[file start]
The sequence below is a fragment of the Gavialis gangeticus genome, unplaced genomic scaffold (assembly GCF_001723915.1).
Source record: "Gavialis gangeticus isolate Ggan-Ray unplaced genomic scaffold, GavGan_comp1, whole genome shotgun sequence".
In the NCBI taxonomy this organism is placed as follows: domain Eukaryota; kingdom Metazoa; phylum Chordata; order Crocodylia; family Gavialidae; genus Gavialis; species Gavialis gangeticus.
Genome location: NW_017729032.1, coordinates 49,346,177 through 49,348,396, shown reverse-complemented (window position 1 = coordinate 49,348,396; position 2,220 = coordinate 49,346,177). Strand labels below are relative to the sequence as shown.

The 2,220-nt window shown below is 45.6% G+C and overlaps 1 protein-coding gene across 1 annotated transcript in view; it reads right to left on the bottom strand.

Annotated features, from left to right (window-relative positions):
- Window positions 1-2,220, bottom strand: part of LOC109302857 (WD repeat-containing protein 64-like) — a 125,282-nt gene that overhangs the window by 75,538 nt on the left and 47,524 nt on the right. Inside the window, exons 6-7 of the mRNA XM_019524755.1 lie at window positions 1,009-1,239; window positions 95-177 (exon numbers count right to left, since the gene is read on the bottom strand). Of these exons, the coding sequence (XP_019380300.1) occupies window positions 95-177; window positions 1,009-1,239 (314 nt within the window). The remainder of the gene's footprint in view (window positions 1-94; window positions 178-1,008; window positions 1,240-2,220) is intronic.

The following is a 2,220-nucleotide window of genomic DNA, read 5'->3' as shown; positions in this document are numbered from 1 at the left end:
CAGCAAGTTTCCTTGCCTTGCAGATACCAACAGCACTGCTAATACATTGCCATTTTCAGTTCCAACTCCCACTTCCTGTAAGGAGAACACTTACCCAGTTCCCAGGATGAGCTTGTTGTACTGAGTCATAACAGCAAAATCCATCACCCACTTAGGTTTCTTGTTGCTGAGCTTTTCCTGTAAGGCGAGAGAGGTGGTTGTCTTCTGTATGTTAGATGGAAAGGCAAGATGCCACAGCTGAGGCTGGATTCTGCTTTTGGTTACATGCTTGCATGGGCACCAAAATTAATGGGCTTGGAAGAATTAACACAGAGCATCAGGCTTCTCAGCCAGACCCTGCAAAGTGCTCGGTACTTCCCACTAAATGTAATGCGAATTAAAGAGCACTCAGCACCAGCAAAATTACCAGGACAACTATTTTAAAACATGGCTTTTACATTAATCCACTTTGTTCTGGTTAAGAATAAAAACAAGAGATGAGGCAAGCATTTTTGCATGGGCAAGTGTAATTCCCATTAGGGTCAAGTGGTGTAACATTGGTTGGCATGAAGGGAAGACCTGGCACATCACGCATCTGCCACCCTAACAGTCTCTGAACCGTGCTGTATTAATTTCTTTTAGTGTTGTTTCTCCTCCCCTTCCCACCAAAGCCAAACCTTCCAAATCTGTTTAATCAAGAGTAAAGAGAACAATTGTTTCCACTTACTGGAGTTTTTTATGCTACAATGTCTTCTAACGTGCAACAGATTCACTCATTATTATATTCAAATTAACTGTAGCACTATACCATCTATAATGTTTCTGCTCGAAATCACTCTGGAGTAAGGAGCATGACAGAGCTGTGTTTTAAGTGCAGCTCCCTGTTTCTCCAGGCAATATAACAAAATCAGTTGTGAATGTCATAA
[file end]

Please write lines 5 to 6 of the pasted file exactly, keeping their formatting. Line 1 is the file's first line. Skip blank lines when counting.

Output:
The 2,220-nt window shown below is 45.6% G+C and overlaps 1 protein-coding gene across 1 annotated transcript in view; it reads right to left on the bottom strand.

Annotated features, from left to right (window-relative positions):